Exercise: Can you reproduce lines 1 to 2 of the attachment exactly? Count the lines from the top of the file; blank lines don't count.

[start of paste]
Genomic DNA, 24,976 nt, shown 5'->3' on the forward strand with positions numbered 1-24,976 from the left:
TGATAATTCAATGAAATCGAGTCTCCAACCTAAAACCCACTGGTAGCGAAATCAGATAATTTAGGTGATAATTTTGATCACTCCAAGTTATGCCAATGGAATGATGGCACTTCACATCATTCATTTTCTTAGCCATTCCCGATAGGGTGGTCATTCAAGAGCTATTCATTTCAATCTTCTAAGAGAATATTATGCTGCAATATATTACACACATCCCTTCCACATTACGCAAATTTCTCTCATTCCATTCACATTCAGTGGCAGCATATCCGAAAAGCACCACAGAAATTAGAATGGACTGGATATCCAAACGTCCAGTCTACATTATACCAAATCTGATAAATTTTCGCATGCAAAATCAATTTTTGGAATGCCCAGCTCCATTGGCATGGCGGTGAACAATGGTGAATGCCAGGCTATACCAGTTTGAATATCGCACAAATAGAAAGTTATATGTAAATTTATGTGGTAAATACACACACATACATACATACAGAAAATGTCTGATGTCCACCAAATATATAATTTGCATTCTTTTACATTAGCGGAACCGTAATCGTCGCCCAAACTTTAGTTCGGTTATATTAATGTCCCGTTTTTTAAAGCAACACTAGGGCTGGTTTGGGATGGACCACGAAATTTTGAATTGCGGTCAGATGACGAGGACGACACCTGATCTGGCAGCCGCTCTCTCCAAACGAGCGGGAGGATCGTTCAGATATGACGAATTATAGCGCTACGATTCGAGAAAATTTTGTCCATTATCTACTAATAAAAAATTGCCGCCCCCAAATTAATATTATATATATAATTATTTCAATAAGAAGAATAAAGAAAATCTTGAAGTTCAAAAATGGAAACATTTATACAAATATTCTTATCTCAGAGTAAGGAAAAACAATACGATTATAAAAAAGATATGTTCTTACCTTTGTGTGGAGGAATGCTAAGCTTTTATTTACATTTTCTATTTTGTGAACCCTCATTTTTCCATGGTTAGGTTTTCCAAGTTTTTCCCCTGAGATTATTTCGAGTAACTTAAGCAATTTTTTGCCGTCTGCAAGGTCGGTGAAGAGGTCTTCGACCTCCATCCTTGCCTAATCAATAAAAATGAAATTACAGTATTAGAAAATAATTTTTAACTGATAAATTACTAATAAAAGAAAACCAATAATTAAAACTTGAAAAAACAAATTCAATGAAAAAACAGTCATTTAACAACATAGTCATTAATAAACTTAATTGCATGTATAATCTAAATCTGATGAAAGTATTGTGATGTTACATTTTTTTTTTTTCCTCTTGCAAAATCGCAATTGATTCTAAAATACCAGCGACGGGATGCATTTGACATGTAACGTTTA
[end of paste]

Genomic DNA, 24,976 nt, shown 5'->3' on the forward strand with positions numbered 1-24,976 from the left:
TGATAATTCAATGAAATCGAGTCTCCAACCTAAAACCCACTGGTAGCGAAATCAGATAATTTAGGTGATAATTTTGATCACTCCAAGTTATGCCAATGGAATGATGGCACTTCACATCATTCATTTTCTTAGCCATTCCCGATAGGGTGGTCATTCAAGAGCTATTCATTTCAATCTTCTAAGAGAATATTATGCTGCAATATATTACACACATCCCTTCCACATTACGCAAATTTCTCTCATTCCATTCACATTCAGTGGCAGCATATCCGAAAAGCACCACAGAAATTAGAATGGACTGGATATCCAAACGTCCAGTCTACATTATACCAAATCTGATAAATTTTCGCATGCAAAATCAATTTTTGGAATGCCCAGCTCCATTGGCATGGCGGTGAACAATGGTGAATGCCAGGCTATACCAGTTTGAATATCGCACAAATAGAAAGTTATATGTAAATTTATGTGGTAAATACACACACATACATACATACAGAAAATGTCTGATGTCCACCAAATATATAATTTGCATTCTTTTACATTAGCGGAACCGTAATCGTCGCCCAAACTTTAGTTCGGTTATATTAATGTCCCGTTTTTTAAAGCAACACTAGGGCTGGTTTGGGATGGACCACGAAATTTTGAATTGCGGTCAGATGACGAGGACGACACCTGATCTGGCAGCCGCTCTCTCCAAACGAGCGGGAGGATCGTTCAGATATGACGAATTATAGCGCTACGATTCGAGAAAATTTTGTCCATTATCTACTAATAAAAAATTGCCGCCCCCAAATTAATATTATATATATAATTATTTCAATAAGAAGAATAAAGAAAATCTTGAAGTTCAAAAATGGAAACATTTATACAAATATTCTTATCTCAGAGTAAGGAAAAACAATACGATTATAAAAAAGATATGTTCTTACCTTTGTGTGGAGGAATGCTAAGCTTTTATTTACATTTTCTATTTTGTGAACCCTCATTTTTCCATGGTTAGGTTTTCCAAGTTTTTCCCCTGAGATTATTTCGAGTAACTTAAGCAATTTTTTGCCGTCTGCAAGGTCGGTGAAGAGGTCTTCGACCTCCATCCTTGCCTAATCAATAAAAATGAAATTACAGTATTAGAAAATAATTTTTAACTGATAAATTACTAATAAAAGAAAACCAATAATTAAAACTTGAAAAAACAAATTCAATGAAAAAACAGTCATTTAACAACATAGTCATTAATAAACTTAATTGCATGTATAATCTAAATCTGATGAAAGTATTGTGATGTTACATTTTTTTTTTTTCCTCTTGCAAAATCGCAATTGATTCTAAAATACCAGCGACGGGATGCATTTGACATGTAACGTTTA